What are we worshiping?

January 19, 2015

A church not too far from where I live and work has closed. Its last worship service was held at the end of December. Everyone worried that the large, stately building in the middle of town would be left to languish, perhaps even torn down. But, then, rescuers showed up, purchasing the building with the intent of repurposing it, for weddings and events.

The few members that were left are happy that the church “will be preserved,” according to the local newspaper.

But, I’m wondering: What’s being preserved, exactly?

Don’t get me wrong. I’m a big fan of church buildings, and sanctuaries in particular. I love the sense of space, the invitation for meditation and reflection. But, at the same time, I find myself worrying that there are good church people, especially those in the declining mainline, who are a little too attached to the building, and forgetting the more important dimension of worship: God. What happens when God and the community of faith get replaced by a building?

At Old South, the church I serve, we are experimenting this winter, holding worship in the Parish House instead of the sanctuary. This experiment is driven by two factors: 

  1. The high cost of heating the sanctuary for worship and choir rehearsals during the coldest winter months. (As I write, it’s -6!)
  2. The problems of having a church building on a steep hill, with limited access for those with mobility problems. 

It gets icy and slippery at this time of year. Every winter it seems, at least one person slips and falls on their way into the church building. So, we are trying worship in the much more accessible, and easier to heat, Parish House.

When the oversight committee decided to make this change, a few people approached me to share their complaints and concerns. Most of the complaining involved the sense that to worship in the Parish House was not really to worship at all, that the sanctuary was essential to worship. It’s important to note that the complaints were brought by only a few, but worship attendance at our first worship service in the Parish House was down a bit. Are there people staying away because it’s not worship if it’s in the Parish House? I’m not sure, but it’s possible.

There’s a problem when good church people find themselves so closely attached to a church building, feeling that there can be no worship without a sanctuary. While I understand the sense of disruption in moving from one space to another (believe me, I found it more disorienting than I imagined to lead worship in the Parish House than in the sanctuary), it’s also crucial that good church people take a moment to reflect and pray about what’s at the center of that discomfort. Is it that it’s just an unwelcome change or is that, all this time, they’ve actually been worshiping the building rather than God?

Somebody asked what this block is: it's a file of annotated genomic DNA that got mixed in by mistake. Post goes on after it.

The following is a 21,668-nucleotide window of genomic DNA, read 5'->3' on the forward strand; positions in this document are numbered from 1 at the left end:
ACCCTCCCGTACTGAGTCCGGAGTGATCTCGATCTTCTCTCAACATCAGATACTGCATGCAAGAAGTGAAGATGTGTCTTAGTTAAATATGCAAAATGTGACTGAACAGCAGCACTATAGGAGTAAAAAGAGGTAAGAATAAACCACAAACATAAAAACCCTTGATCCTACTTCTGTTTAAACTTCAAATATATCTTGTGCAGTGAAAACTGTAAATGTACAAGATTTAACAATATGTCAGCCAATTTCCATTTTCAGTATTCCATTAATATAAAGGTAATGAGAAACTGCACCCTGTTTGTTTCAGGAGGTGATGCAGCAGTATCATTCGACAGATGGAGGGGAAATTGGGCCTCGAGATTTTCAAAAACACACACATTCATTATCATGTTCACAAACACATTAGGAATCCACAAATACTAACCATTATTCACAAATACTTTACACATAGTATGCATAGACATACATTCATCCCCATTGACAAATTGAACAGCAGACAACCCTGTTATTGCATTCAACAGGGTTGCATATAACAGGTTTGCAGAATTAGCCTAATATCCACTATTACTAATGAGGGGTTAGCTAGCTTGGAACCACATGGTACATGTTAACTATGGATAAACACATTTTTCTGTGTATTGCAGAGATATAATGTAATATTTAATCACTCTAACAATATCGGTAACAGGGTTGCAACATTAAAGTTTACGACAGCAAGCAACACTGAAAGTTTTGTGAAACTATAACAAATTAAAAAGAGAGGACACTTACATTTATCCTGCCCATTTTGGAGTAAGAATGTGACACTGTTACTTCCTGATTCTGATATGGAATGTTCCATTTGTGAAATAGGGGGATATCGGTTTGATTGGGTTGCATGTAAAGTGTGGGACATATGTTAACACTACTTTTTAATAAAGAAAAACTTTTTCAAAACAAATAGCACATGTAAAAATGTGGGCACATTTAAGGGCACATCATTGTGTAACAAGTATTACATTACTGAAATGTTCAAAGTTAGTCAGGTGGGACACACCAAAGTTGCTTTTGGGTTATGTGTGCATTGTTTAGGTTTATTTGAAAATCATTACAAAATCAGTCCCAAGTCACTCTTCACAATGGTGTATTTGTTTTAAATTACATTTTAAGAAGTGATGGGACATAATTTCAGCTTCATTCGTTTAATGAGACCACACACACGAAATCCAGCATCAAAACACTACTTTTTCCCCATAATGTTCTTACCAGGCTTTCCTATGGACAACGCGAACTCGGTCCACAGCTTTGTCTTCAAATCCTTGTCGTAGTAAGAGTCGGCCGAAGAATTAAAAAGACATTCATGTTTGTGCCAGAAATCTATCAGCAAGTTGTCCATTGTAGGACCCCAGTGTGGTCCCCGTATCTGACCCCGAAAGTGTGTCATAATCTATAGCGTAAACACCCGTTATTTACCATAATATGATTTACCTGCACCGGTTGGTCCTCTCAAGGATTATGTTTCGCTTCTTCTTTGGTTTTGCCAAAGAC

As we mainliners witness and experience our own difficult and painful decline, and watch church closings not at all far away, we must find the grace and courage to take stock of our selves, our own community, our own church, and to ask deep questions about why we are in church, and what motivates and inspires our commitment. Is it our devotion to the building or to our Savior? Does the wondrous sense of space in our sanctuary inspire fidelity just to itself or to the One to whom it is dedicated?

Are we worshiping a building or God? This is a question that must not be left unanswered. When a church closes and the building is “repurposed,” we must know that only the building is being preserved, and not the church. There’s a difference.

Originally posted at Hope in the Wilderness


Where are we worshiping?

I agree with you except I think you may be missing the attachment to a building that has probably been lovingly cared for over the years. It contains memories of times of joy and times of pain. Memorial gifts given as a loving reminder that are made more loving in the ways they helped the people of God worship. Times of sacred presence that have healed, guided and uplifted. There is a difference between making an idol of the building and finding a sacred place that creates harmonic moments for those in community at worship.

Closed buildings are none the less still sacred in memory and practice. The people are in grief and grief does not obey logic. It is a matter of heart and soul.

So while I see the pragmatic need for changes, I also understand the sense of loss and transition such changes generate in those experiencing them. I think that what may be at the center of their discomfort is their grief as well as discomfort at having to refocus on where God is to be found. That can be good too, of course.